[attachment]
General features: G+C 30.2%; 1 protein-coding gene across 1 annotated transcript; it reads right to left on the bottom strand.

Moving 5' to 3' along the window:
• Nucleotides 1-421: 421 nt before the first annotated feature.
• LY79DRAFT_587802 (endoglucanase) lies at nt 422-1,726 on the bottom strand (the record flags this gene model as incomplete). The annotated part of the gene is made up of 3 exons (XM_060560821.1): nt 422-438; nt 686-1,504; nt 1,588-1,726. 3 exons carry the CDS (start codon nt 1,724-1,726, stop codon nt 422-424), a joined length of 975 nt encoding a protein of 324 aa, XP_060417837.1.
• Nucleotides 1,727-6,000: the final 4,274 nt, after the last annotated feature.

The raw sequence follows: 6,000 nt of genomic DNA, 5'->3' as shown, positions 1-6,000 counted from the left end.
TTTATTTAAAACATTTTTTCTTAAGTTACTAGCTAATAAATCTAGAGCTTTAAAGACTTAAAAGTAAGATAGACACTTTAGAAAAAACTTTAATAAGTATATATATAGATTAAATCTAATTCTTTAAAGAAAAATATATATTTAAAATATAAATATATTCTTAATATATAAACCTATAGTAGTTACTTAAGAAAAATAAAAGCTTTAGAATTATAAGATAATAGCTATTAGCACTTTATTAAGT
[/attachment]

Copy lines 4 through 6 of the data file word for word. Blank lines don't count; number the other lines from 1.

• LY79DRAFT_587802 (endoglucanase) lies at nt 422-1,726 on the bottom strand (the record flags this gene model as incomplete). The annotated part of the gene is made up of 3 exons (XM_060560821.1): nt 422-438; nt 686-1,504; nt 1,588-1,726. 3 exons carry the CDS (start codon nt 1,724-1,726, stop codon nt 422-424), a joined length of 975 nt encoding a protein of 324 aa, XP_060417837.1.
• Nucleotides 1,727-6,000: the final 4,274 nt, after the last annotated feature.

The raw sequence follows: 6,000 nt of genomic DNA, 5'->3' as shown, positions 1-6,000 counted from the left end.